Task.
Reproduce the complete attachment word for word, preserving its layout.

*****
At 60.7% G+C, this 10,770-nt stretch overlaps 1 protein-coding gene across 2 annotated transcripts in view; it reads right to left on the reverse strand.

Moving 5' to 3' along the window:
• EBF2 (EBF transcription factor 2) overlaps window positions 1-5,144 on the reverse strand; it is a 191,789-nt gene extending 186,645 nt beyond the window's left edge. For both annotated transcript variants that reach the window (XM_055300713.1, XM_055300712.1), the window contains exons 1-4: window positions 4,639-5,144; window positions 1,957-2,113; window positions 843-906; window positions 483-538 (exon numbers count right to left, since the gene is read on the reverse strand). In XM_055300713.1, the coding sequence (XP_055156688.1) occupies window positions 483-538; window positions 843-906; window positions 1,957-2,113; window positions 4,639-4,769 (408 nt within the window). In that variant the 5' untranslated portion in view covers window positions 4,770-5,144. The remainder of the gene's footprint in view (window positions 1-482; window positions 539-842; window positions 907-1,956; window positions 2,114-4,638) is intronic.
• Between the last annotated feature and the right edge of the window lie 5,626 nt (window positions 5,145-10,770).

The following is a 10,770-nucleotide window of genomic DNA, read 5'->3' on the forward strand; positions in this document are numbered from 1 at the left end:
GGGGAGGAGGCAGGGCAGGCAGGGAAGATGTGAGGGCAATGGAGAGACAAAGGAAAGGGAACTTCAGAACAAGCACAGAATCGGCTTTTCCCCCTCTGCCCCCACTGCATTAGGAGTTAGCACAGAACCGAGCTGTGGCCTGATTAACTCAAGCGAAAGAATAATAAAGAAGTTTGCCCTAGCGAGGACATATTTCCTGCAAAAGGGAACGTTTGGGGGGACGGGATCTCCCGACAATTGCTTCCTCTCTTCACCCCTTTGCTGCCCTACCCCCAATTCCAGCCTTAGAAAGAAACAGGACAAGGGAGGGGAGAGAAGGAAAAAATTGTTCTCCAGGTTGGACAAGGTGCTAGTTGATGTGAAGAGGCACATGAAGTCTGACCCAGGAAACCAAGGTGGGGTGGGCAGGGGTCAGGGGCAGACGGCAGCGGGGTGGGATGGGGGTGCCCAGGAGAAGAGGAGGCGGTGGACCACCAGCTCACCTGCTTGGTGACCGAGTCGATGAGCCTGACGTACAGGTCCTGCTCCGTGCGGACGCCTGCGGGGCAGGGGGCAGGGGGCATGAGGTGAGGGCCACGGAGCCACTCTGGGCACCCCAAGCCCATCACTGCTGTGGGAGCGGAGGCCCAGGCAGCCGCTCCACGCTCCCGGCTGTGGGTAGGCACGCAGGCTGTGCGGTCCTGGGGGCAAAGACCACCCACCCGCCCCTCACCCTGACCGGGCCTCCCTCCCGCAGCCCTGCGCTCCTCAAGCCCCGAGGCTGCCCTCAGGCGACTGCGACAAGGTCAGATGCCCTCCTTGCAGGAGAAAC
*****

At 60.7% G+C, this 10,770-nt stretch overlaps 1 protein-coding gene across 2 annotated transcripts in view; it reads right to left on the reverse strand.

Moving 5' to 3' along the window:
• EBF2 (EBF transcription factor 2) overlaps window positions 1-5,144 on the reverse strand; it is a 191,789-nt gene extending 186,645 nt beyond the window's left edge. For both annotated transcript variants that reach the window (XM_055300713.1, XM_055300712.1), the window contains exons 1-4: window positions 4,639-5,144; window positions 1,957-2,113; window positions 843-906; window positions 483-538 (exon numbers count right to left, since the gene is read on the reverse strand). In XM_055300713.1, the coding sequence (XP_055156688.1) occupies window positions 483-538; window positions 843-906; window positions 1,957-2,113; window positions 4,639-4,769 (408 nt within the window). In that variant the 5' untranslated portion in view covers window positions 4,770-5,144. The remainder of the gene's footprint in view (window positions 1-482; window positions 539-842; window positions 907-1,956; window positions 2,114-4,638) is intronic.
• Between the last annotated feature and the right edge of the window lie 5,626 nt (window positions 5,145-10,770).

The following is a 10,770-nucleotide window of genomic DNA, read 5'->3' on the forward strand; positions in this document are numbered from 1 at the left end:
GGGGAGGAGGCAGGGCAGGCAGGGAAGATGTGAGGGCAATGGAGAGACAAAGGAAAGGGAACTTCAGAACAAGCACAGAATCGGCTTTTCCCCCTCTGCCCCCACTGCATTAGGAGTTAGCACAGAACCGAGCTGTGGCCTGATTAACTCAAGCGAAAGAATAATAAAGAAGTTTGCCCTAGCGAGGACATATTTCCTGCAAAAGGGAACGTTTGGGGGGACGGGATCTCCCGACAATTGCTTCCTCTCTTCACCCCTTTGCTGCCCTACCCCCAATTCCAGCCTTAGAAAGAAACAGGACAAGGGAGGGGAGAGAAGGAAAAAATTGTTCTCCAGGTTGGACAAGGTGCTAGTTGATGTGAAGAGGCACATGAAGTCTGACCCAGGAAACCAAGGTGGGGTGGGCAGGGGTCAGGGGCAGACGGCAGCGGGGTGGGATGGGGGTGCCCAGGAGAAGAGGAGGCGGTGGACCACCAGCTCACCTGCTTGGTGACCGAGTCGATGAGCCTGACGTACAGGTCCTGCTCCGTGCGGACGCCTGCGGGGCAGGGGGCAGGGGGCATGAGGTGAGGGCCACGGAGCCACTCTGGGCACCCCAAGCCCATCACTGCTGTGGGAGCGGAGGCCCAGGCAGCCGCTCCACGCTCCCGGCTGTGGGTAGGCACGCAGGCTGTGCGGTCCTGGGGGCAAAGACCACCCACCCGCCCCTCACCCTGACCGGGCCTCCCTCCCGCAGCCCTGCGCTCCTCAAGCCCCGAGGCTGCCCTCAGGCGACTGCGACAAGGTCAGATGCCCTCCTTGCAGGAGAAAC